The use of antidepressants is common during pregnancy with 1–8% of women reported to use them.4 SSRIs are the most frequently used antidepressants during pregnancy and are recommended by Australian Beyond Blue guidelines and considered relatively safe by the Australian Medicines Handbook (with the exception of paroxetine).6-8 The use of SSRIs during pregnancy has been controversial because of concerns over teratogenicity, spontaneous abortion and premature labour, low birth weight/small-for-date newborns, poor neonatal adaptation, persistent pulmonary hypertension in the neonate and neurodevelopmental difficulties in older children.10 Therapeutic Guidelines recommend that concern over teratogenicity should not deter prescription of SSRIs (with the exception of paroxetine) for treatment of major depression in pregnancy but highlight that the decision to prescribe SSRIs remains complex because of conflicting evidence and increased awareness of apparent risk.10
A recent meta-analysis of prospective studies reporting data on antenatal depression and at least 1 adverse birth outcome showed a significant risk of pre-term birth and low birth weight in women with depression regardless of whether antidepressants were used.9 This study also showed a similar incidence of pre-term births in studies which stratified the effects of antidepressants in these women with depression.9
Some studies report no effect of SSRI use on indicators such as infant mortality5, low birth weight or preterm birth4, whereas others have reported increases in certain pregnancy related adverse events including spontaneous abortion3, major malformations3 and low birth weight.2 A 2007 meta-analysis found that the levels of major congenital malformation seen in women taking the SSRIs fluoxetine, sertraline, citalopram or the serotonin–noradrenaline reuptake inhibitor venlafaxine in pregnancy is equivalent to that seen in the normal population but further evidence was needed to identify the risk associated with fluvoxamine, escitalopram and duloxetine.1 The authors advise caution in prescribing paroxetine based on positive associations with both major malformations and cardiac abnormalities in four retrospective studies.1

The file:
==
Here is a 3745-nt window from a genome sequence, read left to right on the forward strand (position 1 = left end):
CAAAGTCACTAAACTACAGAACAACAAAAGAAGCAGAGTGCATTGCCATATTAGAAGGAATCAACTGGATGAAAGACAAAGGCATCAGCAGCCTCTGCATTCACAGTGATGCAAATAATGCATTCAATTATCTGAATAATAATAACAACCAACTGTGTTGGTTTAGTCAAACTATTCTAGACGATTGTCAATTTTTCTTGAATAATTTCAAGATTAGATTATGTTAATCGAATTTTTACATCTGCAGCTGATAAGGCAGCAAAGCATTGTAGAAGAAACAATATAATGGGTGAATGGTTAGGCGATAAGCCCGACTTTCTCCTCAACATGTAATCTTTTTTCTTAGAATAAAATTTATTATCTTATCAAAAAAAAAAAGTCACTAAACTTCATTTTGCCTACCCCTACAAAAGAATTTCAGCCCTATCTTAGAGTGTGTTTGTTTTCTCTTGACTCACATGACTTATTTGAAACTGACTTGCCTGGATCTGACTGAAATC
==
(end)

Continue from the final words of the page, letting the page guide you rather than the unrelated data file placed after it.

Issues contributing to these apparent conflicting results have been identified as: inadequate study size, lack of adjustment for confounding factors and inadequate control populations. Many studies which have linked SSRIs with adverse pregnancy outcomes have failed to account for the significant differences between individual drugs in this class, considering them as a homogenous class.3 Many studies have not accounted for known potential confounders such as the underlying depression, smoking and mental illness.2,3 Many studies have also inappropriately used healthy pregnant women2,3, rather than women with confirmed depressive disorder with no medicine use, as controls.2
A recent observational study highlighted the need to adjust for maternal level of depression either alone or together with sociodemographic and lifestyle factors.4 In this study, which adjusted data for potential confounders such as the level of maternal depression, maternal age at delivery and smoking, the use of an SSRI during the first trimester of pregnancy was not associated with an increased incidence of malformations, preterm birth or low birth weight.4